The 14-week study was divided into three parts. The first 10-week part involved patients being subjected to white light-emitting diodes for one to two hours a day. The second part was a two week break from any light treatment. The third part also lasted 10 weeks and involved patients subjected to green light-emitting diodes for one to two hours a day.

During the study, patients continued treatments previously used for migraines, so there were no other changes to their usual regimens. The study evaluated a primary and a secondary outcome. The main one was the number of headaches during the treatment periods. Secondary was the intensity and frequency of headaches reported by participants during the two-week break.

The results showed that the white light treatment had no significant effect on the patients. To generate any specific data, the reductions in headaches had to be combined for patients with episodic migraine and patients with chronic migraine. Overall, there was an average of a 9.3 percent reduction across all categories. For the secondary outcome, there were also no significant changes,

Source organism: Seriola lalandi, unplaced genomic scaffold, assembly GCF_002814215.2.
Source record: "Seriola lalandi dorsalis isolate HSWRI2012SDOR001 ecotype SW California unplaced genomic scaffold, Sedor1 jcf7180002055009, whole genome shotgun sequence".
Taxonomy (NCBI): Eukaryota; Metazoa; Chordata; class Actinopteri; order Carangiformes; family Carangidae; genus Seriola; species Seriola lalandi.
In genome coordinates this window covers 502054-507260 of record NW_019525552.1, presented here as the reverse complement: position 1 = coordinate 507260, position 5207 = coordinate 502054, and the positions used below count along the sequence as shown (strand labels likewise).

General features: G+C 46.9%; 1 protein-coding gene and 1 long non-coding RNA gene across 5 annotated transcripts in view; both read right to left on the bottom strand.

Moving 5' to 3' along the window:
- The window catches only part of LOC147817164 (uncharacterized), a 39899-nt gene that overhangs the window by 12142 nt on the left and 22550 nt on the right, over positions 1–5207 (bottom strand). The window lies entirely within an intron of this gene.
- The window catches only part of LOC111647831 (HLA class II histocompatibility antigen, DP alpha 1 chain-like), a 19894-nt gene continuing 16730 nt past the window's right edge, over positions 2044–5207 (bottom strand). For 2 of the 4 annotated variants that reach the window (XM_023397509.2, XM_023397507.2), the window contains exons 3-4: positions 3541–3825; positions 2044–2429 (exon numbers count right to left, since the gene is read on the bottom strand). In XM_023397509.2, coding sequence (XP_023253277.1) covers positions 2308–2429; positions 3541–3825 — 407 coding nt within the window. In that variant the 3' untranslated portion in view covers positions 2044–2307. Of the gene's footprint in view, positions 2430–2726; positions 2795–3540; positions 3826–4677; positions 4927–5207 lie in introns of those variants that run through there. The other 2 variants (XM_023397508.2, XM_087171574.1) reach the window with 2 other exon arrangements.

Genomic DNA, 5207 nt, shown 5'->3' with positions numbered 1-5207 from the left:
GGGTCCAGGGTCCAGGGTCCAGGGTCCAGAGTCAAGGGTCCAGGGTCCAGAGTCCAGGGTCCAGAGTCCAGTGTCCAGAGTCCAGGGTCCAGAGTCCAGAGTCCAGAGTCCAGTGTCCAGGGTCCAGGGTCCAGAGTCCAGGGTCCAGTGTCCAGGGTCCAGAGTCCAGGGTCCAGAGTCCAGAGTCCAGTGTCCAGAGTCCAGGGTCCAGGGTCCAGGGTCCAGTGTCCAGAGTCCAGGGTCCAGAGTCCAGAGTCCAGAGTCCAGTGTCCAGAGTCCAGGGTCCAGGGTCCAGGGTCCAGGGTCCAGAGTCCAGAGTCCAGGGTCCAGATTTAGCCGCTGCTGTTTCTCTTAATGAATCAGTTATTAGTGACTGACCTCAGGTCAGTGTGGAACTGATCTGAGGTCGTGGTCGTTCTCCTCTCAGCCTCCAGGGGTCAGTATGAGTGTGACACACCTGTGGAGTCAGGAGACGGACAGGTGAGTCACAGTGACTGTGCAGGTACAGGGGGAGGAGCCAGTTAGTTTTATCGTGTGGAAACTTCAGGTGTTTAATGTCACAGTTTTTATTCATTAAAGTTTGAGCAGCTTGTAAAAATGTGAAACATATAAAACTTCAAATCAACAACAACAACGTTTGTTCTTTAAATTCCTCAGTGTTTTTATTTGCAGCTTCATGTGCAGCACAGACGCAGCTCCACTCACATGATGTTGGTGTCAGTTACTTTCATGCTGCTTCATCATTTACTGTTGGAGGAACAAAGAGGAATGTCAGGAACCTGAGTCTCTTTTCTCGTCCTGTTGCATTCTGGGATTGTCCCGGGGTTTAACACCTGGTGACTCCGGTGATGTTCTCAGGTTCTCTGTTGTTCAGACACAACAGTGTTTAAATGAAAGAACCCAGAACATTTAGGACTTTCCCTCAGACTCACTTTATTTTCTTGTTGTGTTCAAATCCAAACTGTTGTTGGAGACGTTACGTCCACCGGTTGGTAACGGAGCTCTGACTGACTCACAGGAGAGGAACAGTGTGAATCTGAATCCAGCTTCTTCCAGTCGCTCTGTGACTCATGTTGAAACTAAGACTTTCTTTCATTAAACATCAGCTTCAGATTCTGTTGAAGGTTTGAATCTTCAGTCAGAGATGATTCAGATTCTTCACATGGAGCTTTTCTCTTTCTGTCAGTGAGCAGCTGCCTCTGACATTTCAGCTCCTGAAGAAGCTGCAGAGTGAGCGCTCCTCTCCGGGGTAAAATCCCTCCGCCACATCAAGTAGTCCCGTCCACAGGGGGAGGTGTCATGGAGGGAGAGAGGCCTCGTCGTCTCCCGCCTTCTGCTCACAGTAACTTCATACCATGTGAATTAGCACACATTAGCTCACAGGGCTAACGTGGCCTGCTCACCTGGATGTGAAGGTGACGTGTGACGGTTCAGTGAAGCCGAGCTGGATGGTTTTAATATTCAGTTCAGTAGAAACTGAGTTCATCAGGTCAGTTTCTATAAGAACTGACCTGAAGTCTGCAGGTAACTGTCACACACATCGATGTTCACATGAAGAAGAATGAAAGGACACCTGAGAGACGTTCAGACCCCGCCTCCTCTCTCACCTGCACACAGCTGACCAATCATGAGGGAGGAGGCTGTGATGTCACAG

The green light treatment was exponentially more effective. In patients with episodic migraines, the number of headaches was reduced by an average of 69.6 percent, while patients with chronic migraines saw an average reduction of about 42.2 percent. Patients reported an overall better quality of life when assessing the secondary outcome, although this could not be quantified in a particular number.

Meaning of the results for patients and the medical community

For decades, the scientific community had no real treatment options for people with migraines, except for oral medications and home remedies. If oral medications did not help, get Botox injections was the next step.

Botox It supposedly blocks neurotransmitters from sending pain signals from your brain. However, this is not the desired treatment as you could end up with other problems if you don’t feel any pain. Also, not many people are comfortable with the idea of ​​putting a needle in their face (although it is probably more comforting than a migraine).